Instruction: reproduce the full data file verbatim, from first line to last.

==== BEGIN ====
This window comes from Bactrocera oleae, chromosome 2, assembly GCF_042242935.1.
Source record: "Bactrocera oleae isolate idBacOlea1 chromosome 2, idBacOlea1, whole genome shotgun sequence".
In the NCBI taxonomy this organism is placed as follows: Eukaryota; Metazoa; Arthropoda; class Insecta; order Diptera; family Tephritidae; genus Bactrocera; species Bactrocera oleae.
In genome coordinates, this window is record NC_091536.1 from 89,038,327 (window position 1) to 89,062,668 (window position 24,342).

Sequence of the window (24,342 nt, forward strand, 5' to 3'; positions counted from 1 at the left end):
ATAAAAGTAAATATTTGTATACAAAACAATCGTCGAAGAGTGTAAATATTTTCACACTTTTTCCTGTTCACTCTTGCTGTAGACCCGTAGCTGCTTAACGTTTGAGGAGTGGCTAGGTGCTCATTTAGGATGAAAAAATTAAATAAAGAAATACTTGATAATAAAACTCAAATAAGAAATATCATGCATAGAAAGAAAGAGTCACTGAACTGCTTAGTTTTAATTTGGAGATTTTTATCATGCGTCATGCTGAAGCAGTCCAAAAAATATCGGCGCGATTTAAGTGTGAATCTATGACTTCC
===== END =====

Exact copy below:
This window comes from Bactrocera oleae, chromosome 2, assembly GCF_042242935.1.
Source record: "Bactrocera oleae isolate idBacOlea1 chromosome 2, idBacOlea1, whole genome shotgun sequence".
In the NCBI taxonomy this organism is placed as follows: Eukaryota; Metazoa; Arthropoda; class Insecta; order Diptera; family Tephritidae; genus Bactrocera; species Bactrocera oleae.
In genome coordinates, this window is record NC_091536.1 from 89,038,327 (window position 1) to 89,062,668 (window position 24,342).

Sequence of the window (24,342 nt, forward strand, 5' to 3'; positions counted from 1 at the left end):
ATAAAAGTAAATATTTGTATACAAAACAATCGTCGAAGAGTGTAAATATTTTCACACTTTTTCCTGTTCACTCTTGCTGTAGACCCGTAGCTGCTTAACGTTTGAGGAGTGGCTAGGTGCTCATTTAGGATGAAAAAATTAAATAAAGAAATACTTGATAATAAAACTCAAATAAGAAATATCATGCATAGAAAGAAAGAGTCACTGAACTGCTTAGTTTTAATTTGGAGATTTTTATCATGCGTCATGCTGAAGCAGTCCAAAAAATATCGGCGCGATTTAAGTGTGAATCTATGACTTCC